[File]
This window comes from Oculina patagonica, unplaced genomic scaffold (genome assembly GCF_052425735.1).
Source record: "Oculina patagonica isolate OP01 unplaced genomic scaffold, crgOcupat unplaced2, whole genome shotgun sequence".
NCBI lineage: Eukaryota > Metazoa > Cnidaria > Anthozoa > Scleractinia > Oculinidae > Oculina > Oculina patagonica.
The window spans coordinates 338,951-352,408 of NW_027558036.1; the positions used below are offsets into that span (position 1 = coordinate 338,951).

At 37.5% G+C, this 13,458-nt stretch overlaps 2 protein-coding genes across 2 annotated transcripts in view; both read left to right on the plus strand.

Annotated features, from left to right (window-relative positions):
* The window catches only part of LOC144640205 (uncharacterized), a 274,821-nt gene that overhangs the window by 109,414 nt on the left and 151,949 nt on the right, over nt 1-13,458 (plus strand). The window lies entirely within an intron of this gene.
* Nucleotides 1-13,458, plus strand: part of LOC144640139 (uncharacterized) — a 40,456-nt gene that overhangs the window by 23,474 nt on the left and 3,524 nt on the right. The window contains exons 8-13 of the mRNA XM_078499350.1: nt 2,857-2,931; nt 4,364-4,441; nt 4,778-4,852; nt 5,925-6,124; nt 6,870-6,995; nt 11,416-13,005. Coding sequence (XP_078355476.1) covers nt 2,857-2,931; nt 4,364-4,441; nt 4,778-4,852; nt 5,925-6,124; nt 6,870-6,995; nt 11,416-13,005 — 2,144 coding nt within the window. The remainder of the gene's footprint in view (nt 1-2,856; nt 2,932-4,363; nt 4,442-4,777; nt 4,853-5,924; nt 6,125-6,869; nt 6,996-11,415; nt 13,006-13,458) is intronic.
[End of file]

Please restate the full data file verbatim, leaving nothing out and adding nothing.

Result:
This window comes from Oculina patagonica, unplaced genomic scaffold (genome assembly GCF_052425735.1).
Source record: "Oculina patagonica isolate OP01 unplaced genomic scaffold, crgOcupat unplaced2, whole genome shotgun sequence".
NCBI lineage: Eukaryota > Metazoa > Cnidaria > Anthozoa > Scleractinia > Oculinidae > Oculina > Oculina patagonica.
The window spans coordinates 338,951-352,408 of NW_027558036.1; the positions used below are offsets into that span (position 1 = coordinate 338,951).

At 37.5% G+C, this 13,458-nt stretch overlaps 2 protein-coding genes across 2 annotated transcripts in view; both read left to right on the plus strand.

Annotated features, from left to right (window-relative positions):
* The window catches only part of LOC144640205 (uncharacterized), a 274,821-nt gene that overhangs the window by 109,414 nt on the left and 151,949 nt on the right, over nt 1-13,458 (plus strand). The window lies entirely within an intron of this gene.
* Nucleotides 1-13,458, plus strand: part of LOC144640139 (uncharacterized) — a 40,456-nt gene that overhangs the window by 23,474 nt on the left and 3,524 nt on the right. The window contains exons 8-13 of the mRNA XM_078499350.1: nt 2,857-2,931; nt 4,364-4,441; nt 4,778-4,852; nt 5,925-6,124; nt 6,870-6,995; nt 11,416-13,005. Coding sequence (XP_078355476.1) covers nt 2,857-2,931; nt 4,364-4,441; nt 4,778-4,852; nt 5,925-6,124; nt 6,870-6,995; nt 11,416-13,005 — 2,144 coding nt within the window. The remainder of the gene's footprint in view (nt 1-2,856; nt 2,932-4,363; nt 4,442-4,777; nt 4,853-5,924; nt 6,125-6,869; nt 6,996-11,415; nt 13,006-13,458) is intronic.